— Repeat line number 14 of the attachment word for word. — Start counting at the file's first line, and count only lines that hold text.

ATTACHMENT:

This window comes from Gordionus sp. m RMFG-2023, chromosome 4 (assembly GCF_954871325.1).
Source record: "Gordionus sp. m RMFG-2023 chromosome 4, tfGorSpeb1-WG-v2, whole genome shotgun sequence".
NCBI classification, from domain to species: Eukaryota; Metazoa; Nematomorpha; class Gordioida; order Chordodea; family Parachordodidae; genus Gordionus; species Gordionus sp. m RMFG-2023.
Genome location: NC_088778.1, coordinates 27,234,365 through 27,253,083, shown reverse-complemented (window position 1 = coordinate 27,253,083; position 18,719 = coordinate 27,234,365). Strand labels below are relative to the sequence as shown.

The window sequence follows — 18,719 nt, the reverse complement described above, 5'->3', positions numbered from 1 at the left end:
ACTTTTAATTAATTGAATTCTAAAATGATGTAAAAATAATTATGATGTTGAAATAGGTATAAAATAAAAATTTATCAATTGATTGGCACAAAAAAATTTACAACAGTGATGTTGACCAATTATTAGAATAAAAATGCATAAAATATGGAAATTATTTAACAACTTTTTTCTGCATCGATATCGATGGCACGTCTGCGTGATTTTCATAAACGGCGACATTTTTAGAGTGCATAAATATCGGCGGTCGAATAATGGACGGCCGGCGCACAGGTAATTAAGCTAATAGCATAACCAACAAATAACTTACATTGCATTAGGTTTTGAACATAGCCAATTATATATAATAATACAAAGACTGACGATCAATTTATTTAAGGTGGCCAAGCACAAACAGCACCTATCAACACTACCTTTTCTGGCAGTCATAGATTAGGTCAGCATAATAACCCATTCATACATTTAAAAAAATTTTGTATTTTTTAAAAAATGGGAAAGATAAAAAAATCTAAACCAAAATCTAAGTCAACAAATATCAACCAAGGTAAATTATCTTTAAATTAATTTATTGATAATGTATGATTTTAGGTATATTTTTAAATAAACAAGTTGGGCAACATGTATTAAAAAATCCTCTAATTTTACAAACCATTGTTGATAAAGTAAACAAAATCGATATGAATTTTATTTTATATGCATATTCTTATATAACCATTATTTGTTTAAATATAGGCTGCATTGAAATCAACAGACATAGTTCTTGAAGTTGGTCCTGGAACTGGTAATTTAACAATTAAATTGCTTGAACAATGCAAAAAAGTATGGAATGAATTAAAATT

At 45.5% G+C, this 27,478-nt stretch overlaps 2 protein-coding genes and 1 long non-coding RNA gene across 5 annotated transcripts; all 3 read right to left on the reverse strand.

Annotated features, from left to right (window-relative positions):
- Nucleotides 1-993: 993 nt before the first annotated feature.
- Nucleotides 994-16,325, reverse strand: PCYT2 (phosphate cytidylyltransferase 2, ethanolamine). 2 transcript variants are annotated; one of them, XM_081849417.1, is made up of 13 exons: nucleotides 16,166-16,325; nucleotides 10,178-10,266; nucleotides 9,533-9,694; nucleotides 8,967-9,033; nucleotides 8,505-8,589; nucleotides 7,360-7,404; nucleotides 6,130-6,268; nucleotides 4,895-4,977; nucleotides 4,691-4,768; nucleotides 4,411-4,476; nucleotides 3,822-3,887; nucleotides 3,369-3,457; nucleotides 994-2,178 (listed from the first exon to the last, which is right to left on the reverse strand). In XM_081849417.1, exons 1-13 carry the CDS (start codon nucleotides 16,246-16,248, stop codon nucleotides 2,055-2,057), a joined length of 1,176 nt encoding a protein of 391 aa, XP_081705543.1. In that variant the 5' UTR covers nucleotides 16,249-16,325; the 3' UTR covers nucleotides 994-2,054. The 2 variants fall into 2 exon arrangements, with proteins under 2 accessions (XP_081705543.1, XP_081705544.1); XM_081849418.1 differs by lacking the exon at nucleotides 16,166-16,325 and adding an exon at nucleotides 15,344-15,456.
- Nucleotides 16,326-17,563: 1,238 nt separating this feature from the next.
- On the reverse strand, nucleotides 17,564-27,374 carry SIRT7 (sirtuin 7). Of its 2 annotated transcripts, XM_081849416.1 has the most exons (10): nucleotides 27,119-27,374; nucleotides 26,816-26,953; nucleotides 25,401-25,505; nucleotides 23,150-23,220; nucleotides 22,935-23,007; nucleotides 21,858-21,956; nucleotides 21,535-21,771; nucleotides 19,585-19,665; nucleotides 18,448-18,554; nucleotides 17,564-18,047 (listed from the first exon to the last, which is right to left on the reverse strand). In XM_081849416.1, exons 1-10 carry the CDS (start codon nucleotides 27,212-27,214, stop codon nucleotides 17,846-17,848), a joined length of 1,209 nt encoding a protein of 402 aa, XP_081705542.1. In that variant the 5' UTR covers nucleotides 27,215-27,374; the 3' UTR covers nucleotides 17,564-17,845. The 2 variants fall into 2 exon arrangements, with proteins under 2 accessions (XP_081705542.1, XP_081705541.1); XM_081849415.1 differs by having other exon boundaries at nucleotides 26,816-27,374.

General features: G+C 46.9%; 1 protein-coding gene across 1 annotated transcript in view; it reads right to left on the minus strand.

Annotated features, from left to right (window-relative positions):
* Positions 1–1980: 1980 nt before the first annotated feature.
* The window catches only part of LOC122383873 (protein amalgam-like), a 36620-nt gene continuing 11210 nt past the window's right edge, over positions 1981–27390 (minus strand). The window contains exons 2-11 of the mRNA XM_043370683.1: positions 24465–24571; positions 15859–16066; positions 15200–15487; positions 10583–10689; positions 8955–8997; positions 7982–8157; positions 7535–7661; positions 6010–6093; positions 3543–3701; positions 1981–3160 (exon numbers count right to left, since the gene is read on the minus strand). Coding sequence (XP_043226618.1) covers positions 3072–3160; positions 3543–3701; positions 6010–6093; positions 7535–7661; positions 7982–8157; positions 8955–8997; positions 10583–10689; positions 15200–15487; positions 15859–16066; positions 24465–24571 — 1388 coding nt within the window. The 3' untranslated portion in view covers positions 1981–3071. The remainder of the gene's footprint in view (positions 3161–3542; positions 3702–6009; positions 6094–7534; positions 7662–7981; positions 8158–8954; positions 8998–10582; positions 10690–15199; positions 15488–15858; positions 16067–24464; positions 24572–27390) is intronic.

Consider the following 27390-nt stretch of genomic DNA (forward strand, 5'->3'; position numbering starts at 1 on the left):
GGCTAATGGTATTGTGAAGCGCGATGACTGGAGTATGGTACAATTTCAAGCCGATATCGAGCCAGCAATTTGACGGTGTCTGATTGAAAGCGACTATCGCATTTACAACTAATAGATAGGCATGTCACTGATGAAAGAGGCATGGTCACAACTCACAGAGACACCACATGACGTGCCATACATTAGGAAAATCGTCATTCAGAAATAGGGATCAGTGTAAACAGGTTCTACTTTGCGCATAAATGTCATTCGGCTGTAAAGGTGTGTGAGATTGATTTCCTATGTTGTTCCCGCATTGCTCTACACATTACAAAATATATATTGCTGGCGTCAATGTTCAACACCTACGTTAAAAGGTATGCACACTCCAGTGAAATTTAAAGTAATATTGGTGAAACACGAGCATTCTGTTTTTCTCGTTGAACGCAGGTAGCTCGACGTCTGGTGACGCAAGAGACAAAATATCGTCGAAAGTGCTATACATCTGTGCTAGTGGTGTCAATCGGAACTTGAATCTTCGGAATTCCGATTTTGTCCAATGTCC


Annotated features, from left to right (window-relative positions):